Kiki Green and Kiki White. Courtesy of Bevin Kelley

As soon as I enter the Wallingford home of Bevin Kelley (aka world-class electronic musician Blevin Blectum), her white male cockatoo, Kiki, emits a horrific squawk. It sounds like Steven Tyler's voice in Aerosmith's "Back in the Saddle," but deeper and more abrasive. By contrast, Kelley's other bird, a female white-crowned parrot with green feathers, also named Kiki, quietly listens to us chatter about birds from beneath the dining room table.

Both birds are adorable in their own ways, but I warily eye Kiki White as he perches on Kelley's arm during our interview. He's prone to nipping humans when excited, or when he hears noises from outside, or when someone makes a sudden move. In this agitated state, his crest rises. It's beautiful, but Kelley warns that there's serious strength in his beak, so approach with caution.

"I like being around nonhuman intelligence," Kelley says. "I need a break from humans. I was surprised that birds could be cuddly and responsive. But they're not domesticated, so they're a little crazed and we don't totally get each other. It is like living with some perpetually 4-year-old dinosaurs, which I kind of like."

Kelley had a talkative parakeet as a child, but she didn't take ownership of the two Kikis until she was 30, after working at the Medical Center for Birds in the Bay Area. Kiki White had eaten about 30 zipper teeth off a child's hoodie, resulting in lead and zinc poisoning. Kelley had to give him calcium injections and tube-feed him Metamucil. "He made a brilliant recovery after being at death's door," she recalls.

After that, Kelley took him home, and he's been with her for the last 15 years. His life expectancy is 80. Kiki Green—who's been with Kelley for 17 years—is expected to live to 30 or 40. Both avians are happier in Wallingford than they were in Kelley's previous Capitol Hill apartment, as they can make more noise and fly more freely.

Bevin Kelley and Kiki Green. Courtesy of Bevin Kelley

Blessedly, the two Kikis mostly coexist peacefully and even roost together sometimes. "They're different species, but they're friendly," Kelley says. "Green's a very good flier, so she can fly away from him if he starts getting crazy. They don't fight each other."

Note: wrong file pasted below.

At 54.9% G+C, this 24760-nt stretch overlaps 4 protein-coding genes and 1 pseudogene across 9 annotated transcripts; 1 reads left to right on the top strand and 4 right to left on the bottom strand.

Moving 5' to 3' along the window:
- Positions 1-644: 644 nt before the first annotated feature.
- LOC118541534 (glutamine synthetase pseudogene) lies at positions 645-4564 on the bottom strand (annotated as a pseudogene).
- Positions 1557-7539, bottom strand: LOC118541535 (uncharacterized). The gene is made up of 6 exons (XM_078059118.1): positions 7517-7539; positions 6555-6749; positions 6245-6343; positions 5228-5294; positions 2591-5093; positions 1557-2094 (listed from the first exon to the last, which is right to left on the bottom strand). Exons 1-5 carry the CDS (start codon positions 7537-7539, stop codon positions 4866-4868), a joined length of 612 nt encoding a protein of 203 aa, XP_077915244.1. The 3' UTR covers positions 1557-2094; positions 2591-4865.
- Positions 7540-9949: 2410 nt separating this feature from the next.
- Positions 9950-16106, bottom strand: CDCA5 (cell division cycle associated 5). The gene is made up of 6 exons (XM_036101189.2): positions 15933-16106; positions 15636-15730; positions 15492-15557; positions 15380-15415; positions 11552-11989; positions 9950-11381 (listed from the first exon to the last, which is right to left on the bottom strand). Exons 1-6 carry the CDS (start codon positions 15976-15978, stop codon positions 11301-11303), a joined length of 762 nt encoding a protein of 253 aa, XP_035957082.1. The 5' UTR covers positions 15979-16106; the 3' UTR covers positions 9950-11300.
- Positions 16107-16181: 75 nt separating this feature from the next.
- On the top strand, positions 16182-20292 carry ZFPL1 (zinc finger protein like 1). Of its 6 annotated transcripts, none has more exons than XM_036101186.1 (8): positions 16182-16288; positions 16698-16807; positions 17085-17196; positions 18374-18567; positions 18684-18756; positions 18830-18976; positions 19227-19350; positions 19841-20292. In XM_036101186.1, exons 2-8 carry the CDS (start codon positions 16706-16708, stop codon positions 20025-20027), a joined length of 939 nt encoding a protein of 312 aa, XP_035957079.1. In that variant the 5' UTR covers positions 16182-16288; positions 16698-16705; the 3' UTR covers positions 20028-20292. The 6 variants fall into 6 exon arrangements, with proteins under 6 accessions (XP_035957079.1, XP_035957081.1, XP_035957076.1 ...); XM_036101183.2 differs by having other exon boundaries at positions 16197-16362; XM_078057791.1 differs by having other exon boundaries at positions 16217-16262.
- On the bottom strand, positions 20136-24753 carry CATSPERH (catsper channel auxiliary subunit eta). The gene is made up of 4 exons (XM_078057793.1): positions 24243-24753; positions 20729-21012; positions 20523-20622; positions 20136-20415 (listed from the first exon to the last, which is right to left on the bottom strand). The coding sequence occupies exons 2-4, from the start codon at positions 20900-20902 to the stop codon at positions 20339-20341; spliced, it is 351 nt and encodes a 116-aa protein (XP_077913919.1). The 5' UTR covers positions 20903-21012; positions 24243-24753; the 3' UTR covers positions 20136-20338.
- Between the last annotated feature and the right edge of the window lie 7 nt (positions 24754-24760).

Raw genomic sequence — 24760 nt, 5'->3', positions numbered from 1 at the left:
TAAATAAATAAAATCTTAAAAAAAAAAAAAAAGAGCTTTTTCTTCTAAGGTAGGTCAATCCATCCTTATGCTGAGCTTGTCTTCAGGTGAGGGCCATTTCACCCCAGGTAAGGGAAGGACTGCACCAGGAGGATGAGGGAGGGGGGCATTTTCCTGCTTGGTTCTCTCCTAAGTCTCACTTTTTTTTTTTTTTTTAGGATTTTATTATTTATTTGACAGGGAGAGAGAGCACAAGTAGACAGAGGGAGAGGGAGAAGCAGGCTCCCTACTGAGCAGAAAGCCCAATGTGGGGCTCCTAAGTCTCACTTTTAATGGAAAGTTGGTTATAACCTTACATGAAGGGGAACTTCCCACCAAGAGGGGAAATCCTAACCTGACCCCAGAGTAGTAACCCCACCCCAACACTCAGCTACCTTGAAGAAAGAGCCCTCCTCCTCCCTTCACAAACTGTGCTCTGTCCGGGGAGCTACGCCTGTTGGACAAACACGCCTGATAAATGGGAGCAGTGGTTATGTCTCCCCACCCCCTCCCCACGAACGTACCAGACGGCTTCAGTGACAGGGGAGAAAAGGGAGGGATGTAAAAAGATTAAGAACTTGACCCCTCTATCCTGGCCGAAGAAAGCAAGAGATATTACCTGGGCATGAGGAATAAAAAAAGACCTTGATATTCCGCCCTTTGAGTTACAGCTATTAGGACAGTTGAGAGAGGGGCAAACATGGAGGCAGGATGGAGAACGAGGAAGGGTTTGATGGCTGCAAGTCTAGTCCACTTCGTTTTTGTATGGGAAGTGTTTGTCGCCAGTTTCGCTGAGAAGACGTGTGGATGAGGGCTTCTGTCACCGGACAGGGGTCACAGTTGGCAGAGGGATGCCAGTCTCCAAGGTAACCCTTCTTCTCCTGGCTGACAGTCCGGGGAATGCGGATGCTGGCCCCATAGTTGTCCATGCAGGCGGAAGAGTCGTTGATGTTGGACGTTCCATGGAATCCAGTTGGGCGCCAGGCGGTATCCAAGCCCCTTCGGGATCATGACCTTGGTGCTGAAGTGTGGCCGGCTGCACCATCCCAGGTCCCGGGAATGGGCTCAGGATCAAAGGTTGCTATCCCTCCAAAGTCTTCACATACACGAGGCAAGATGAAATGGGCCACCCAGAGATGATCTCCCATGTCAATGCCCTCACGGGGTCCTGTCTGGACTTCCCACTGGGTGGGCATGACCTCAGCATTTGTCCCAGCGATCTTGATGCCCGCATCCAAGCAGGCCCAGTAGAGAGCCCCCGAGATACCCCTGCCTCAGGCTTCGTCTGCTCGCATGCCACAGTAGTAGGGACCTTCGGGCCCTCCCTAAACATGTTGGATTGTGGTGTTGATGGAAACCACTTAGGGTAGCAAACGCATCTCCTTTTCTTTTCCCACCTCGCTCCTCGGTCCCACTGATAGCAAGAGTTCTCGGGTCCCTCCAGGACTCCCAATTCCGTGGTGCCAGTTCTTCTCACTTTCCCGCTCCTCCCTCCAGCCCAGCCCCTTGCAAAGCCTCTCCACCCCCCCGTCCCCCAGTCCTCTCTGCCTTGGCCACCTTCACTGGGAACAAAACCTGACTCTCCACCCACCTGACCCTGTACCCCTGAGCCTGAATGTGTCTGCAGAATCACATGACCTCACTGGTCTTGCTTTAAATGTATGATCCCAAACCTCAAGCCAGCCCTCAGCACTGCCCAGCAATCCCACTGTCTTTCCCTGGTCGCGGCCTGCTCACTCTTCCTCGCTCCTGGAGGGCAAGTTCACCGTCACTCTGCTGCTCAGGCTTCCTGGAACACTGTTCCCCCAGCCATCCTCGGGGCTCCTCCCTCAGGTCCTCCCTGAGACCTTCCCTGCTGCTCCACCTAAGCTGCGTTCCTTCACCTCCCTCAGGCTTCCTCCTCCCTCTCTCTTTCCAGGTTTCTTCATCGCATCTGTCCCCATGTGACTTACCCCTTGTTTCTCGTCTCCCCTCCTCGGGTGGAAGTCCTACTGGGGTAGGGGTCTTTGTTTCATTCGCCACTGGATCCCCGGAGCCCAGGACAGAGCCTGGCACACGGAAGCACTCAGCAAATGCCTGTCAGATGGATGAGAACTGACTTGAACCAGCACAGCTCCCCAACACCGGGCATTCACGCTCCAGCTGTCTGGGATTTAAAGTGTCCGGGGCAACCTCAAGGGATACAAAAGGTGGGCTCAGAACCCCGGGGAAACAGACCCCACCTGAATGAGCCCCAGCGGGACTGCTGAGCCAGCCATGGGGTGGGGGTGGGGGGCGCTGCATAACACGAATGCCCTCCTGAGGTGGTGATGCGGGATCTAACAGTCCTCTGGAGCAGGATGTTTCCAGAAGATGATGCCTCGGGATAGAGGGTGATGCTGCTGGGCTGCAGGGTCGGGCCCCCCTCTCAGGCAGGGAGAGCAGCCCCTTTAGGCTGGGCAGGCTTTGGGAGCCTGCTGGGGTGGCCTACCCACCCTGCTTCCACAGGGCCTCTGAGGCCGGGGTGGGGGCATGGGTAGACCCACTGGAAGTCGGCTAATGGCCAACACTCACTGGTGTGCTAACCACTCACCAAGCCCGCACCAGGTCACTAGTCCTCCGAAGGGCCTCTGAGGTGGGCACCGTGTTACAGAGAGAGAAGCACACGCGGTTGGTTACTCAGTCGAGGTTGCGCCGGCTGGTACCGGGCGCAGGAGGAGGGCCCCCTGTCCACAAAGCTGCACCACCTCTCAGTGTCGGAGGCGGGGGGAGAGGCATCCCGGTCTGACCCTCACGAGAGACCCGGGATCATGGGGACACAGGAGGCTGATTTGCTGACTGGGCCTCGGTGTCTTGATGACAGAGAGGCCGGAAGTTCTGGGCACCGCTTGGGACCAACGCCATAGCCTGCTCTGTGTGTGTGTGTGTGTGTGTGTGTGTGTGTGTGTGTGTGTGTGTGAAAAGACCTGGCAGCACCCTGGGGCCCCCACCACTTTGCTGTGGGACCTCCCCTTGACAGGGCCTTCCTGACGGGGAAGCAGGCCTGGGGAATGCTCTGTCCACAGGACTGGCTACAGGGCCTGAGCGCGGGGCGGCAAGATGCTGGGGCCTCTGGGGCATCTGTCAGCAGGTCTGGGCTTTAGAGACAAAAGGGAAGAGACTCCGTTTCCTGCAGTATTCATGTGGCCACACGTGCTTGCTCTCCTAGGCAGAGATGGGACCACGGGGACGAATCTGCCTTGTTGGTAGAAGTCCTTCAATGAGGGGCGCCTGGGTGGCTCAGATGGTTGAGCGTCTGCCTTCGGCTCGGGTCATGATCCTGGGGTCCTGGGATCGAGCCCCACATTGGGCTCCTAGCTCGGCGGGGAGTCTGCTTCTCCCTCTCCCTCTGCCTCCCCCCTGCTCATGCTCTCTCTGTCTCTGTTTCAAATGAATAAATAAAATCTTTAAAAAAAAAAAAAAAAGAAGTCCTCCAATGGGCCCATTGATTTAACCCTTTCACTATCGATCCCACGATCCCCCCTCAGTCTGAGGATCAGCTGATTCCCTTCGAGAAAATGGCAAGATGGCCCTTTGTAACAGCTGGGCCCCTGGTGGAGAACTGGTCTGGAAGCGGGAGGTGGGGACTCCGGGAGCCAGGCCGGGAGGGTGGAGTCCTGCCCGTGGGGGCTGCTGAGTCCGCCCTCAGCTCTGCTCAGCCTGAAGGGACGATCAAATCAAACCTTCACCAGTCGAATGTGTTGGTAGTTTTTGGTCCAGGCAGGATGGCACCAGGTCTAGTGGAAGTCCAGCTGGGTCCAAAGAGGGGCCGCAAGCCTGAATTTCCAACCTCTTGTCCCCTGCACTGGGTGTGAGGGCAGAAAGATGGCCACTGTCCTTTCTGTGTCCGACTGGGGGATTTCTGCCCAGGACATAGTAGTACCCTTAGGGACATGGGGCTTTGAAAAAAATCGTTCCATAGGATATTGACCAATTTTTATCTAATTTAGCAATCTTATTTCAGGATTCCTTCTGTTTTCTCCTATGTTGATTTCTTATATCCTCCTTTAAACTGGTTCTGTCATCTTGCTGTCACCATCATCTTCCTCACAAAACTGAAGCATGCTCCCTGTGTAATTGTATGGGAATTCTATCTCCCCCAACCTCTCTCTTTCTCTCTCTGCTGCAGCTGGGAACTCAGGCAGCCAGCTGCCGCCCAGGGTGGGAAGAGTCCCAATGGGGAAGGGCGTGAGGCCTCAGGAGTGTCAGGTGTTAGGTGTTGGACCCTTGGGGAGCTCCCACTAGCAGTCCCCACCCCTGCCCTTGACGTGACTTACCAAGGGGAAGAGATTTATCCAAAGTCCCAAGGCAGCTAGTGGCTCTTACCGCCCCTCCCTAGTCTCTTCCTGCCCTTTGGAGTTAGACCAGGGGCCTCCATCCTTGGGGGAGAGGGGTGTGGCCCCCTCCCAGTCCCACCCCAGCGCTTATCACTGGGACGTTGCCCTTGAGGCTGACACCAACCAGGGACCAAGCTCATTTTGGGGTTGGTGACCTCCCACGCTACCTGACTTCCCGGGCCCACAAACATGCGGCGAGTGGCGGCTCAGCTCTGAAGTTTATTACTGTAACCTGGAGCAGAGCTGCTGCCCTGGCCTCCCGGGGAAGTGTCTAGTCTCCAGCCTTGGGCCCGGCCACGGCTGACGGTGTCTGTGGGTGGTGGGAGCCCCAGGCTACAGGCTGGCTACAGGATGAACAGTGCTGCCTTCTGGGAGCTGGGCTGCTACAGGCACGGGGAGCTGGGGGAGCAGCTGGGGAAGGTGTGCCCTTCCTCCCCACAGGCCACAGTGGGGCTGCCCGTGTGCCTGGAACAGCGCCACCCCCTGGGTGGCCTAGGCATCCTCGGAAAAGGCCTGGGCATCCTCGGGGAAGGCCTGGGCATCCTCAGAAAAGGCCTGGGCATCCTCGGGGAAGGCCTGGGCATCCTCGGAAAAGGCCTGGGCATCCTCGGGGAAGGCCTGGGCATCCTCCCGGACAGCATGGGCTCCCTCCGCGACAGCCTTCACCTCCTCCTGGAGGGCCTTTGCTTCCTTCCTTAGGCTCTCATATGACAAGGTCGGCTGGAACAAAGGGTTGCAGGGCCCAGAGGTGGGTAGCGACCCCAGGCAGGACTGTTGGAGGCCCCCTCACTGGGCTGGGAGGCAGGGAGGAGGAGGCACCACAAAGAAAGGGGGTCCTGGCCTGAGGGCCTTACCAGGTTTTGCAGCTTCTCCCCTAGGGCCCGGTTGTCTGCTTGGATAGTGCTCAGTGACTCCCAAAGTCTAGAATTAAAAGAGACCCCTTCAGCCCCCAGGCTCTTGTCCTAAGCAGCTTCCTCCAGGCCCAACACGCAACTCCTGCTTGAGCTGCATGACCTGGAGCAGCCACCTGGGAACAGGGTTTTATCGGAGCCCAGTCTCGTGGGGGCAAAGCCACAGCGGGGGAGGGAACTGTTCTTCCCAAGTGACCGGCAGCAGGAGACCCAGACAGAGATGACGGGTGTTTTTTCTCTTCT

White's been talking for a few minutes in a language that I can't decipher, and he sounds oddly contentious. What exactly does he have to complain about? Doesn't he realize how great he has it?

"He likes talking to people," Kelley explains. She notes that he'll bark at dogs, an art he mastered after living with a Chihuahua for a while.

There are some downsides to having birds in the house. For one, they'll eat and shred your furniture, books, and records if you're not vigilant. For two, they'll poop wherever they please. Thankfully, their waste isn't too olfactorily offensive. (I'll take Kelley's word for it.) "They're chaotic agents of entropy," Kelley says, laughing. "You can sort of contain it or work with it. Working against it doesn't turn out so well."

The Kikis like electronic music—especially their owner's. White likes rhythmic music and will "bounce and shuffle his feet," while Green has been known to produce "some nice vocal and gurgly sounds" to tracks she likes. White doesn't sing well, but he's improved after tutelage from Kelley. "I've heard other birds of his species sing kind of well, but his singing is hilarious. I have some friends who've sampled them more than I have. Kiki in six channels is kind of fearsome."